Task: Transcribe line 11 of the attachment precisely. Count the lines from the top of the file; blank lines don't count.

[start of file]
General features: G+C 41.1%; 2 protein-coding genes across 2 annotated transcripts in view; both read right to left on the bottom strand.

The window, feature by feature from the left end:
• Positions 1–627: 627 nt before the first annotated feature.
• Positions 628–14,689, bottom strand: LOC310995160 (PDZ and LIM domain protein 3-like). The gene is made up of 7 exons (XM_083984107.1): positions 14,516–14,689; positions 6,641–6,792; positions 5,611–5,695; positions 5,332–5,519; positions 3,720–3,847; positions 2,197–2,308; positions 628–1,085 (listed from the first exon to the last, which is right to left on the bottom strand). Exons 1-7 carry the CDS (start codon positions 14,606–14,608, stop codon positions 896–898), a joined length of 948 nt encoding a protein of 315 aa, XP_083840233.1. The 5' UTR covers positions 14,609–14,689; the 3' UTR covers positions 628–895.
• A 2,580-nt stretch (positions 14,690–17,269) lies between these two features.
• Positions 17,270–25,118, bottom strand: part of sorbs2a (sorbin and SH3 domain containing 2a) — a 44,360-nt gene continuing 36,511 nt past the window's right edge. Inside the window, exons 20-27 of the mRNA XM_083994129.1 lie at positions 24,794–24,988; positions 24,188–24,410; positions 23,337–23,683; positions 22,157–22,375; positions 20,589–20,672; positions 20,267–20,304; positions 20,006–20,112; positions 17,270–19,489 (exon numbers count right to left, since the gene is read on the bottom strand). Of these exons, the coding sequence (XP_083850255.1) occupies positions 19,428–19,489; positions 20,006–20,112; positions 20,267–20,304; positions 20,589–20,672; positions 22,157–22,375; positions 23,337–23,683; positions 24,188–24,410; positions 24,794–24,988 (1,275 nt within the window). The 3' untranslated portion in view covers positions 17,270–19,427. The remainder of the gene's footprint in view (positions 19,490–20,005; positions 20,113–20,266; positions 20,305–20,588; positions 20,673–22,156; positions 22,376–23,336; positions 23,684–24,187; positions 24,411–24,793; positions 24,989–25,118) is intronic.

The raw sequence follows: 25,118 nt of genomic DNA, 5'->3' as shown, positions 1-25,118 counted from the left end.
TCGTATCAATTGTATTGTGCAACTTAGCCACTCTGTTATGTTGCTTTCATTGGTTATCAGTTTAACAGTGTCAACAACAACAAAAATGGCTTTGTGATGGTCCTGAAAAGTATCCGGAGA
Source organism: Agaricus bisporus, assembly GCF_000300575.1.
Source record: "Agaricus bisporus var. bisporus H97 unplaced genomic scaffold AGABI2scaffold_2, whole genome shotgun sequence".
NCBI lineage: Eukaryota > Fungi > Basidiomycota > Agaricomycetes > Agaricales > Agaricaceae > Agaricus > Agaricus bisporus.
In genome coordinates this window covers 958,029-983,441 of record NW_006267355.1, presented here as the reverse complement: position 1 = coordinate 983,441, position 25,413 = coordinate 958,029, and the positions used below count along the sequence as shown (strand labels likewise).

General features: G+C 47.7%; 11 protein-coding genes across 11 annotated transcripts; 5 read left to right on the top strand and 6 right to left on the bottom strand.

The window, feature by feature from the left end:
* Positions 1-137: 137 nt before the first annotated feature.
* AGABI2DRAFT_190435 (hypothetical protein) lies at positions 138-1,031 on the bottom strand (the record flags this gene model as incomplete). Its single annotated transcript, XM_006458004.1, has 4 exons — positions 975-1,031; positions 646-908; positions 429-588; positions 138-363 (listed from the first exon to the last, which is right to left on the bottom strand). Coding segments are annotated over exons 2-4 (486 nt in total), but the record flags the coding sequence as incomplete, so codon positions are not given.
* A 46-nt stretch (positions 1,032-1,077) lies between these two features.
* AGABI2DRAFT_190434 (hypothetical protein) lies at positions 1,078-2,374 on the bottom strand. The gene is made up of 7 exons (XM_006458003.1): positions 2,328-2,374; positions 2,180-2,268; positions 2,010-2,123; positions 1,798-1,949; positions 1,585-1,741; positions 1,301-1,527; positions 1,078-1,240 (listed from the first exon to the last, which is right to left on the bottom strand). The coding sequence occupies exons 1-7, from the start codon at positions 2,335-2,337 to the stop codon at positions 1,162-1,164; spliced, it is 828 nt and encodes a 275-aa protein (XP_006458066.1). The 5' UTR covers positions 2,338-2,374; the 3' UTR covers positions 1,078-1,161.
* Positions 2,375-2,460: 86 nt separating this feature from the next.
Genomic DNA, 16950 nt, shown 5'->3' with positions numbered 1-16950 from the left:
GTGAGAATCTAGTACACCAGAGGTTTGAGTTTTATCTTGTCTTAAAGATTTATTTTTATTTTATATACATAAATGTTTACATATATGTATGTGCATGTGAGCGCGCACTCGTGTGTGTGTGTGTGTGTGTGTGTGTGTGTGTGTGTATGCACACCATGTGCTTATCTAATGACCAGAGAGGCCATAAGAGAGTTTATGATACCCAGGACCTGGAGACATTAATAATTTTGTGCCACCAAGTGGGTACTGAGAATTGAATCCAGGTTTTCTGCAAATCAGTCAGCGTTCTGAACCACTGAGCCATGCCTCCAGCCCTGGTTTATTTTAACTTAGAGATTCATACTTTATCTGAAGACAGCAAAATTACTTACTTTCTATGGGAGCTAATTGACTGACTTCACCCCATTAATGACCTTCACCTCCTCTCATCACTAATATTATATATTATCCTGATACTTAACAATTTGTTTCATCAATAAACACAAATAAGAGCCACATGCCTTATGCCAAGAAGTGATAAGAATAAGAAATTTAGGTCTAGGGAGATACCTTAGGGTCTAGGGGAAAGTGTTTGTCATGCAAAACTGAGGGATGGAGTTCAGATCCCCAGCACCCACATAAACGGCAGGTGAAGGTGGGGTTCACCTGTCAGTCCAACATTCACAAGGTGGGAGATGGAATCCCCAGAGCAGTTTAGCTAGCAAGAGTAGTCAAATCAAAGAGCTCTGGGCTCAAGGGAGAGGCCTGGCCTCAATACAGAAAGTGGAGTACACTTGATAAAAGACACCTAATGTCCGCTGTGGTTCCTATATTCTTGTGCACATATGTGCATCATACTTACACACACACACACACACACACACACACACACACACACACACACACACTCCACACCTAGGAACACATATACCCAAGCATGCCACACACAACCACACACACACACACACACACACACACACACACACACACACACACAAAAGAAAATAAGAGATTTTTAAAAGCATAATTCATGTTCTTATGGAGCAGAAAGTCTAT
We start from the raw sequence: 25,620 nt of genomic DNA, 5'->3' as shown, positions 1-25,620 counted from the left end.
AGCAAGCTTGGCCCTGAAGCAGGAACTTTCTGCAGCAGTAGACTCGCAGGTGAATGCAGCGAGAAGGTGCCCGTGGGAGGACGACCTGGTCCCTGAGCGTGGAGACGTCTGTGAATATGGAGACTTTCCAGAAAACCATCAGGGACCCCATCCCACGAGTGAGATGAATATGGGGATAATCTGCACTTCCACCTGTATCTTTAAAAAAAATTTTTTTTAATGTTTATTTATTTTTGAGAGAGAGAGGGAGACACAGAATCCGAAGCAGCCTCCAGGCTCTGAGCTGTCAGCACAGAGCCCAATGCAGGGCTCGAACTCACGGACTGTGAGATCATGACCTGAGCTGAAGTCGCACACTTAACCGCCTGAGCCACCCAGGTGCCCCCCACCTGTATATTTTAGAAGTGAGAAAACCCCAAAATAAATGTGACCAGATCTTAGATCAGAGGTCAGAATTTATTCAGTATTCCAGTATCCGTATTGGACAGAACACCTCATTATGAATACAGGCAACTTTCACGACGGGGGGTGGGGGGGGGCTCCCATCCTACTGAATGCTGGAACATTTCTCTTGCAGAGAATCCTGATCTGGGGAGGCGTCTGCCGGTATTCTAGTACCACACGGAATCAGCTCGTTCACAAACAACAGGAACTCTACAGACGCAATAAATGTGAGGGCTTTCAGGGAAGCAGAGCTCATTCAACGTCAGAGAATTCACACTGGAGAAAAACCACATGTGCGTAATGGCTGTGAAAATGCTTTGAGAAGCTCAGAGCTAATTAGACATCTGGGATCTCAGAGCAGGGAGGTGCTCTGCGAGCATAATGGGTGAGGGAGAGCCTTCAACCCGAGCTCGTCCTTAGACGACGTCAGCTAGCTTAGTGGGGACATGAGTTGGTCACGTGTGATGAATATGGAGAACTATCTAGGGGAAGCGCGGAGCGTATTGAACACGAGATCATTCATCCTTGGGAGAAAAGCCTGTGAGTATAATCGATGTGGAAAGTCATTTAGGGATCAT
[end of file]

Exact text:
NCBI lineage: Eukaryota > Fungi > Basidiomycota > Agaricomycetes > Agaricales > Agaricaceae > Agaricus > Agaricus bisporus.